His name "of record" was Samuel Langhorne Clemens, but he lives in the affections of the world as Mark Twain. Through many years, he made the world laugh in pure healthful enjoyment. He made it chuckle and he made it think sane thoughts when it might have become gloomy or morose. In dying he caused grief for the first time.
Perhaps one reason why Mark Twain gained so large a place in the hearts of his fellow men, was that men understood, or thought they understood him. Few writers have taken the public into their confidence in more pleasing and, at times, in more touching manner. Those who know most of the man's history are nowise surprised to hear the verdict of his physician, that he died of a broken heart.
Americans at least, realize that underneath the bubbling humor, the gentle searching satire that are the most apparent characteristics of his later and better work, mere craftmanship aside, there is a solid foundation of solid good sense, broad sympathy, keen perception, quick, accurate observation, which drag from their hiding places false pretense, poor logic, counterfeit charity. Critics he had and will always have, because some natures seem unable to appreciate his genius. Mark Twain was never, even at the beginning a mere juggler of words. His quips were never aimless. His funny stories were funny for what there was in them. His "Prince and Pauper" has satire on the social order clothed in sobriety of style. His "Connecticut Yankee in King Arthur's Court," displays that satire in its more playful but no less effective aspect.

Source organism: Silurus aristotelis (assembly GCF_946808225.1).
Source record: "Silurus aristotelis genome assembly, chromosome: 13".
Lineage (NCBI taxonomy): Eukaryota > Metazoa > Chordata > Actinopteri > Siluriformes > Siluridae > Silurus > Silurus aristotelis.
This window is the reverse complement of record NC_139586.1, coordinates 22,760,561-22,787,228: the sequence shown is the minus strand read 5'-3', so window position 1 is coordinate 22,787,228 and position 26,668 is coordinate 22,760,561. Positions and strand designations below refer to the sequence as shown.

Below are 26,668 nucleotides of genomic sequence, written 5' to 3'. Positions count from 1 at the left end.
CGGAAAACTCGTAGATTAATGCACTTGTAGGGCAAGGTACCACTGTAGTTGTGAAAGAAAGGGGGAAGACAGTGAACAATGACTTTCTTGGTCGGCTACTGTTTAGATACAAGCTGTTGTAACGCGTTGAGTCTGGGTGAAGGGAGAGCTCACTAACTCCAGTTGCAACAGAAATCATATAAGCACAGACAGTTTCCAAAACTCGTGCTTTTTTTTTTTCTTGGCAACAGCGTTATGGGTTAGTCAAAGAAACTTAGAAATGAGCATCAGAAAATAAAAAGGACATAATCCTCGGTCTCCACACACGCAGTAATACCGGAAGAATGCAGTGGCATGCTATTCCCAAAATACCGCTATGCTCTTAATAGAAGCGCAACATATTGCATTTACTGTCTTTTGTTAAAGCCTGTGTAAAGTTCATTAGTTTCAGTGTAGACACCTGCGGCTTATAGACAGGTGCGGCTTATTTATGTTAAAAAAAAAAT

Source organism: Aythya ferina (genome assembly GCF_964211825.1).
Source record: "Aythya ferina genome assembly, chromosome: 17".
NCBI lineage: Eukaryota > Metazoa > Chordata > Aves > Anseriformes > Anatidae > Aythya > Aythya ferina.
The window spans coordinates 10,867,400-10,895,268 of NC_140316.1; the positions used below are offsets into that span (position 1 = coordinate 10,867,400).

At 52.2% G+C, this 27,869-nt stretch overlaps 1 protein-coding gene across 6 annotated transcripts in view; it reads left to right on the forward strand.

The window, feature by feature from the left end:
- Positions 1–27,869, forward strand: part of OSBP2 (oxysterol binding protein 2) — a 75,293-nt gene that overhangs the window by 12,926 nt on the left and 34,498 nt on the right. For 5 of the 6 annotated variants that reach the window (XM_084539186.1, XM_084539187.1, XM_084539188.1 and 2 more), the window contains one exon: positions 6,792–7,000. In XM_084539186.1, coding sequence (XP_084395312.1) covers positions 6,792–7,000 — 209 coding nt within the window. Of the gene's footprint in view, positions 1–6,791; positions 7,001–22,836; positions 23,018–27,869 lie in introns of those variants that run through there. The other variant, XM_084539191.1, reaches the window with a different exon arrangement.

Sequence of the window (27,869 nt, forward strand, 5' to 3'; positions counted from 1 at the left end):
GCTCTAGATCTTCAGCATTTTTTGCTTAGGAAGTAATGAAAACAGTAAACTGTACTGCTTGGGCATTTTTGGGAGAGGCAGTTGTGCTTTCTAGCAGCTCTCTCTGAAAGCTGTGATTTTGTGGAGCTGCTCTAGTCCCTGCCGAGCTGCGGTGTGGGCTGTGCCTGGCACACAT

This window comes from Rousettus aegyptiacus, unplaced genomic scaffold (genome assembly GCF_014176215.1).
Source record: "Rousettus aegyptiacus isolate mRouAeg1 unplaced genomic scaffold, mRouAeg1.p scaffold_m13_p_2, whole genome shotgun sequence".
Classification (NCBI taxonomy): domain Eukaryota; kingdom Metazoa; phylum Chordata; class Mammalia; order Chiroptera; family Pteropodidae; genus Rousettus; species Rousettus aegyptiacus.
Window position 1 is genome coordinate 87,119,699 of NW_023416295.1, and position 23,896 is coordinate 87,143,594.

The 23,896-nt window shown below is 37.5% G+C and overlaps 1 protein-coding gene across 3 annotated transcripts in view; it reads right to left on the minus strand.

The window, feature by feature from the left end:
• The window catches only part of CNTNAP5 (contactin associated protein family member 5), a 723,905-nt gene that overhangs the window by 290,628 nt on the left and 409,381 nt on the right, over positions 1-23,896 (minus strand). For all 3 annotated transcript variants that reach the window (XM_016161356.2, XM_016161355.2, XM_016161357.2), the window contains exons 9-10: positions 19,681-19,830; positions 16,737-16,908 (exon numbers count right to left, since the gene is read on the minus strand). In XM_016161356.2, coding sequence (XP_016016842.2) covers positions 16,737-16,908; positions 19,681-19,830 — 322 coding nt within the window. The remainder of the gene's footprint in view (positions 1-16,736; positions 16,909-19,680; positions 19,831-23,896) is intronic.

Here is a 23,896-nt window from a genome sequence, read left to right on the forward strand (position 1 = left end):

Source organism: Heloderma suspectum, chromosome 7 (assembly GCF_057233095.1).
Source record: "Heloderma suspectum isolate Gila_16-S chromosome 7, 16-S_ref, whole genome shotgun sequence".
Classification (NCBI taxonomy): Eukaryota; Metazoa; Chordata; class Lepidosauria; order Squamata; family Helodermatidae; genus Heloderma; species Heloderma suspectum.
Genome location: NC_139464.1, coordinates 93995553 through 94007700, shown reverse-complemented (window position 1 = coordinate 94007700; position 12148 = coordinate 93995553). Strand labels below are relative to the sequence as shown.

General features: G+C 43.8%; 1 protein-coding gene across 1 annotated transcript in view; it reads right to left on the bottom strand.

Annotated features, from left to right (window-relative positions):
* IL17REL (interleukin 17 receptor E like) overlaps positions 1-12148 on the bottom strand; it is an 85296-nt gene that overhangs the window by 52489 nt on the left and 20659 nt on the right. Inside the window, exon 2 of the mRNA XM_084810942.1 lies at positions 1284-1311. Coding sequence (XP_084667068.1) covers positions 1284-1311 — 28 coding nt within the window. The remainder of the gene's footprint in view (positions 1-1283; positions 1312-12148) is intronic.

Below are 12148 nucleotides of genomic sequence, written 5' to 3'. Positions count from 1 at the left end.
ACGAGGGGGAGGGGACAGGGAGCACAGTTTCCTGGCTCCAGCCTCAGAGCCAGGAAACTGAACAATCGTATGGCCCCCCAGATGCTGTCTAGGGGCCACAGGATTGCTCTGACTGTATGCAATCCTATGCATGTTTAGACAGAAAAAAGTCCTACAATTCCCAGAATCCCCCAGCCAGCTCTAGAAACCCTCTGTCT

It was in large part his ability to interpret and portray character and the condition of humanity that gave Mark Twain his great strength as a humorist. His philosophical outlook was by no means to be despised. How delightfully, how lightly he could pillory the villain, the fakir and the cheat! Mark Twain was one of the giants of American literature along with Irving, Hawthorne and Poe. His humor was less gentle than that of Irving, but it meant infinitely more, because it probed farther into the world soul. This perhaps was in part because the world dealt less gently with him, but chiefly because his perceptions were more rapier like.
Mark Twain had his joys and his sorrows. He was acquainted with grief, and his fellow countrymen rejoiced with him and mourned with him because they recognized him as one of themselves. They envied him his pipe, his reprehensible habit of writing and smoking in bed, his disregard of the rules of mere convention, his affectations, which, perhaps after all were only acted satires. They admired the manhood that would not permit him the refuge of the bankruptcy court, but forced him into years of privation. They loved him for his ideal beautiful home life, his deep affection for and tender tributes to his wife and children. They will cherish his memory.